>> other structures in the base of the telencephalon are a part_of a
>> larger structure they've defined for ABA as "Cerebral Nuclei (CNU)
>> 	The one fly-in-the-ointment here is the phrase "...they've defined
>> for ABA...".  This doesn't necessarily map to any of the other brain
>> region classification schemes/CVs used elsewhere - not a trivial
>> process - but not impossible - both the NN group and BIRN groups are
>> working on this - as is Mihail - as he mentioned).  As Mihail points
>> out - and you can see in the XML files he distributes - it does link
>> into the vocabulary used in Swanson 1998/2004 for rat.  It most
>> likely does not deterministically map to the CVs used for brain
>> region by GENSAT (believe that somehow derived from some combination
>> of NN and regions as given in the Franklin&Paxinos mouse atlas -
>> believe the GENSAT segmentation was performed by someone from George
>> Paxinos's lab who went to work with the Rockefeller GENSAT group).
>> SenseLab has much less brain region detail.  It MAY be using the
>> Swanson nomenclature.  Given SenseLab has just a subset of the
>> regions you'd find in an atlas, it's possible someone there at Yale
>> could fairly quickly provide a lookup table mapping their region
>> terms to one of the other atlases (Luis may even have done this
>> already in the context of some of the neuroinformatics repository
>> integration work he has done over the last several years).
>> Region color (Cols D, E, F):
>> 	All digital atlas have a color LUT for regions.  These are generally
>> just 8-bit (only because few atlas projects have foreseen having the
>> expert personnel resources to manually segment > 256 regions) In the
>> atlases, the regions derive from very laborious manual segmentation
>> done in tools like AMIRA by specially trained, highly knowledgeable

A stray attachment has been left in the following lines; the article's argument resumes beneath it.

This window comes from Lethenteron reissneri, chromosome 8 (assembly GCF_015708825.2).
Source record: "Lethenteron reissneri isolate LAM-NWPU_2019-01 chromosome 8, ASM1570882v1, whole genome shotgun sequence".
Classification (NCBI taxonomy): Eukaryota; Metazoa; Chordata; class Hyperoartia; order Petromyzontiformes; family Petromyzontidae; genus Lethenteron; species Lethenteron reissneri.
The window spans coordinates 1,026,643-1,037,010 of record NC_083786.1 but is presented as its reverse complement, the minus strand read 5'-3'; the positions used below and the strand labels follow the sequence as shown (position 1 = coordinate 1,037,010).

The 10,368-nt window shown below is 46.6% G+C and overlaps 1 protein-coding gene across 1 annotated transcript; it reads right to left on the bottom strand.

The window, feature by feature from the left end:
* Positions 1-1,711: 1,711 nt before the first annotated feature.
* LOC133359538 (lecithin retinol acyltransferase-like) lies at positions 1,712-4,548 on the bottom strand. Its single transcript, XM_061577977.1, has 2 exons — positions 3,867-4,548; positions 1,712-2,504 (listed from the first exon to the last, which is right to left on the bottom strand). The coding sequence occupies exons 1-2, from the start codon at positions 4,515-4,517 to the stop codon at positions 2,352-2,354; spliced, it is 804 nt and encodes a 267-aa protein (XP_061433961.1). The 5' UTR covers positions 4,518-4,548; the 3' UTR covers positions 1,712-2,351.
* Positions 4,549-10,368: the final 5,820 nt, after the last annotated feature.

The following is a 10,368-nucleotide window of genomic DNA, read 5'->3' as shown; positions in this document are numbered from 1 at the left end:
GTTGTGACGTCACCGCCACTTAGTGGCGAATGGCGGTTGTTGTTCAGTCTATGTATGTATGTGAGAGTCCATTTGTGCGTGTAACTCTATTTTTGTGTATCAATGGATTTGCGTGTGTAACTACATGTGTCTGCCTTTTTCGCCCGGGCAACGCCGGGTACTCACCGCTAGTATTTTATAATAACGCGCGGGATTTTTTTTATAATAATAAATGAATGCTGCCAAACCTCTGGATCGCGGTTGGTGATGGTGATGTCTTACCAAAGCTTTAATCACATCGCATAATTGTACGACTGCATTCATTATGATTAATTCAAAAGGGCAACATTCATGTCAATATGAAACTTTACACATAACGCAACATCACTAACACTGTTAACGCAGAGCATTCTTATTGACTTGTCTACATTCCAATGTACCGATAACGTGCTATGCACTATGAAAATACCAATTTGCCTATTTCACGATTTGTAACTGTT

>> neuroanatomists.  The manual segmentation is performed on 2D
>> sections, assembled into 3D volumes, smoothed, then added to the 3D
>> atlas voxel data (many atlases are not actually TRUE 3D data sets -
>> e.g., the Paxinos atlas used at ABA - so the re-assembly, smoothing
>> and integration with voxels isn't required in that case).
>> 	Anyway - ABA is obviously being forward looking and using 24-bit
>> values for their region LUT.  Besides, when using Paxinos, they are
>> GIVEN the region segmentation, so the manual effort is potentially
>> eliminated (though the only electronic version of the region
>> segmentation typically must be obtained through the atlas publisher -
>> Elsevier in this case - and generally all the regions for a given
>> Paxinos image (sagittal or coronal) are just lumped into a single,
>> bit-mapped file.  This means you must take that bitmap, run
>> algorithms to identify the individual regions (usually based on color
>> - e.g., just as you see here, each region has a specified color in
>> the bit map).  The isolated regions can then be converted to a
>> geometric object format (from simple point list on to quad-tree or
>> oct-tree) and this is then stored separately in a RDBMS.  This is